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Established at a time when the art world was going through numerous changes, the Uffizi Gallery remains an object of fascination that has endured the test of time. Today the Watch Museum project is collaborating with this emblematic museum, bringing together history with grace and innovation.

Situated in Florence, the Uffizi has made a remarkable contribution to European history. An iconic building ever since its Renaissance heyday, it symbolizes the power of the Medici family and the incomparable architectural genius of Giorgio Vasari. The palace continues to draw crowds from all over the world, attracted by a living piece of history that is home to many of the world’s greatest marvels and the work of Italy’s most famous artists. An ancient political building that has become a cradle for the arts, the gallery is proof of Florence’s continued status as one of the great artistic capitals.

Almost half a millennium after it was built, the Uffizi still holds a special place in the contemporary cultural world. Witness to an era when Italy was at the forefront of the arts, for centuries its walls have displayed some of the most important works of art ever created: from Paolo Uccello’s Battle of San Romano to Giotto’s Virgin of Ognissanti and Leonardo da Vinci’s Annunciation. Vincent Calabrese has never previously collaborated with the Uffizi, yet thanks to the determination of the Watch Museum team it is now possible to possess a small fragment of the Italian institution’s treasures. To choose a detail from one of the Uffizi’s paintings is to make a piece of the past your own, uniting a precious fragment of artistic heritage with modern watchmaking of the highest quality that will stand the test of time in style.


Known all over the world, the Musée d’Orsay has quickly developed into an emblematic art institution. In its few decades of existence, the Parisian museum has managed to gather an impressive collection of artworks, with its focus on the last century and the Impressionist movement swiftly captivating an international public. Today the Musée d’Orsay joins the Watch Museum project, making it possible for the independent Swiss watchmaker Vincent Calabrese to unite his work with the most famous artists of the 20th century.

Just like our project, this museum was born from a bold idea: the transformation of an old train station into a massive exhibition space, with a richly decorated ceiling and enormous railway clocks still hanging on its walls. When the painter and illustrator Edouard Detaille declared in 1900 that “this magnificent train station resembles a Palais des Beaux-Arts,” he could not have better guessed the future of this mesmerizing monument. 86 years later, following nine years of construction work, the station became the Musée d’Orsay. The new institution was dedicated to masters active between 1848 and 1914, including Claude Monet and George Seurat. Appropriately enough, today it is a place where the visitor is invited to wander at their leisure, without any final destination.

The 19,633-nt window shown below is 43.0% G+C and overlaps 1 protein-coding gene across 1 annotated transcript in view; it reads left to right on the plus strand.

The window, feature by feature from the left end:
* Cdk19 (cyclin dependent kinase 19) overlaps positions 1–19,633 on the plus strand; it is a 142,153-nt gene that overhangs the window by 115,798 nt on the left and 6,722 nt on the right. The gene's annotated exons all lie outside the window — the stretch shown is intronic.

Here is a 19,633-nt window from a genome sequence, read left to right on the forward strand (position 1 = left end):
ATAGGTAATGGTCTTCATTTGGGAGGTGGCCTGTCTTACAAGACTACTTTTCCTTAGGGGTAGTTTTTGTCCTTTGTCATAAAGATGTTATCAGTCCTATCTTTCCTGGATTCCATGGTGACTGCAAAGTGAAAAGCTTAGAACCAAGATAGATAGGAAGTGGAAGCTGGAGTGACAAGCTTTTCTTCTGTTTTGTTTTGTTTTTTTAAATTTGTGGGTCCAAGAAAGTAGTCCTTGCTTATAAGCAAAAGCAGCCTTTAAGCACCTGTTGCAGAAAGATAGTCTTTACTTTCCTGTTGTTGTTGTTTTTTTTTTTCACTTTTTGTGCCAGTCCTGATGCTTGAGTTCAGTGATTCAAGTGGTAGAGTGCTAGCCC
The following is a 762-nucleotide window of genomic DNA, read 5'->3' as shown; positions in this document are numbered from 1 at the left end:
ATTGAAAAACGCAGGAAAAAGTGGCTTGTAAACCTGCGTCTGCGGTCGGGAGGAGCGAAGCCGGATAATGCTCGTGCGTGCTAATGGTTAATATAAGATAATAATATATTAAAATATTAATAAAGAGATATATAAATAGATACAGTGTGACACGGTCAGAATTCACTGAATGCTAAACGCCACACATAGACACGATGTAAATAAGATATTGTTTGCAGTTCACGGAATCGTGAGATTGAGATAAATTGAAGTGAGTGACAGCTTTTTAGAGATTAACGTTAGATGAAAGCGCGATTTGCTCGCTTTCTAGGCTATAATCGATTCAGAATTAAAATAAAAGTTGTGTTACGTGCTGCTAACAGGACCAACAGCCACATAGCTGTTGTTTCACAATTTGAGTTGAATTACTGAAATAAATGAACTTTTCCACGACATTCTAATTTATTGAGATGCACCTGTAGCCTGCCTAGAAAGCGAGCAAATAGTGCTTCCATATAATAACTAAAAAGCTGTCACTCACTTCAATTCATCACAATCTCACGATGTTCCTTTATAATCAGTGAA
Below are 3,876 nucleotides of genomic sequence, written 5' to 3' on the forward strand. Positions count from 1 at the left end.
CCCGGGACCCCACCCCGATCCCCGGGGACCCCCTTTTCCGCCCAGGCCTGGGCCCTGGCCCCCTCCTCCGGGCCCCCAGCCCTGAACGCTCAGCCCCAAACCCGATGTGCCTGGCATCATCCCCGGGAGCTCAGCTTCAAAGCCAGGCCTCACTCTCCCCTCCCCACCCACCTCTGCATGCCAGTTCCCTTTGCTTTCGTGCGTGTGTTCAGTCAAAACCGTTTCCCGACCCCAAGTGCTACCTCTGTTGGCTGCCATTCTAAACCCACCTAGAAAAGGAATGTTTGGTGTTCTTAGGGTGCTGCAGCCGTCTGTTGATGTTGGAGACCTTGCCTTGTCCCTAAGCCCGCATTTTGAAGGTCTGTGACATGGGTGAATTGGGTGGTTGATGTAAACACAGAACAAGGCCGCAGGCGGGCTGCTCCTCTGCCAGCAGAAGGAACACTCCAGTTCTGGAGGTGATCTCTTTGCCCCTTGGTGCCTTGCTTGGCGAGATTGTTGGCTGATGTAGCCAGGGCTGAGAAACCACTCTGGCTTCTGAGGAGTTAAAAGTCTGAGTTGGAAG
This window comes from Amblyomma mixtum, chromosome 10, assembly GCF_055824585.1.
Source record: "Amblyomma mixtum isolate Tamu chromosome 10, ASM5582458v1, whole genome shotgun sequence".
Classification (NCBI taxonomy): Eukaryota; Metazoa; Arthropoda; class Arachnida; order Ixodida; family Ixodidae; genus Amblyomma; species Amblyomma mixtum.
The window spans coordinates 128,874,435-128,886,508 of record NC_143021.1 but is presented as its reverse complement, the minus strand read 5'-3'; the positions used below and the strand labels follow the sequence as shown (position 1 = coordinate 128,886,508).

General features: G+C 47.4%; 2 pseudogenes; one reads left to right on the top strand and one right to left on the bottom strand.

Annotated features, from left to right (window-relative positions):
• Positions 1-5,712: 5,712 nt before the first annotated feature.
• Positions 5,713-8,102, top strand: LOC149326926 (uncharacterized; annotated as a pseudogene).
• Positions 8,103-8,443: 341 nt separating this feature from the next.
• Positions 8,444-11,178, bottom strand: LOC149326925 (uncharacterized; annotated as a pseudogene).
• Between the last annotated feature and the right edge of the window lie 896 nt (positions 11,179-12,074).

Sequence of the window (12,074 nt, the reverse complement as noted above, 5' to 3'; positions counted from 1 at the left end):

The relative youth of the museum diminishes neither its prestige nor its beauty. One of the world’s leading collections of late 19th- and early 20th-century art, the Musée d’Orsay’s collaboration with Watch Museum brings its remarkable paintings face-to-face with Vincent Calabrese’s innovative watch design. This partnership reminds us of the prophecy of Edouard Detaille, who would certainly have loved to wander the museum with one of its masterpieces strapped to his wrist.


Located in the heart of the Spanish capital, the Prado Museum amazes its visitors with its collection gathering pieces of emblematic artists such as Goya, Jheronimus Bosch, or Caravaggio. Following the wish of queen Marie-Isabelle of Portugal, this building was transformed in 1819 into an art museum. Expanded along the years by the successors of the royal family, the museum gathers one of the most important collection of Italian, Spanish and Flemish paintings.


Created in 1929 in New York City, the museum is dedicated to European art from 1880. A genuine visual journey throughout European Art History, the MoMA gathers one of the most important collection of modern art. Adding to paintings and sculptures, the museum also hosts many objects coming from industrial design, but also photography, offering a real chronology of the evolution of art in Europe. Among their many master pieces, we can find a so called Starry Night…


Certainly one of the most famous art museum, known all over the world, the Louvre and its intriguing pyramid flourishing in the heart of the French capital does not need to be introduced anymore. Home of De Vinci’s Mona Lisa, conservation site of some of the most famous art pieces, this museum which used to be a royal palace, changed its purpose after the French Revolution, which planted the seeds of one of the most important fine art institution of modern times.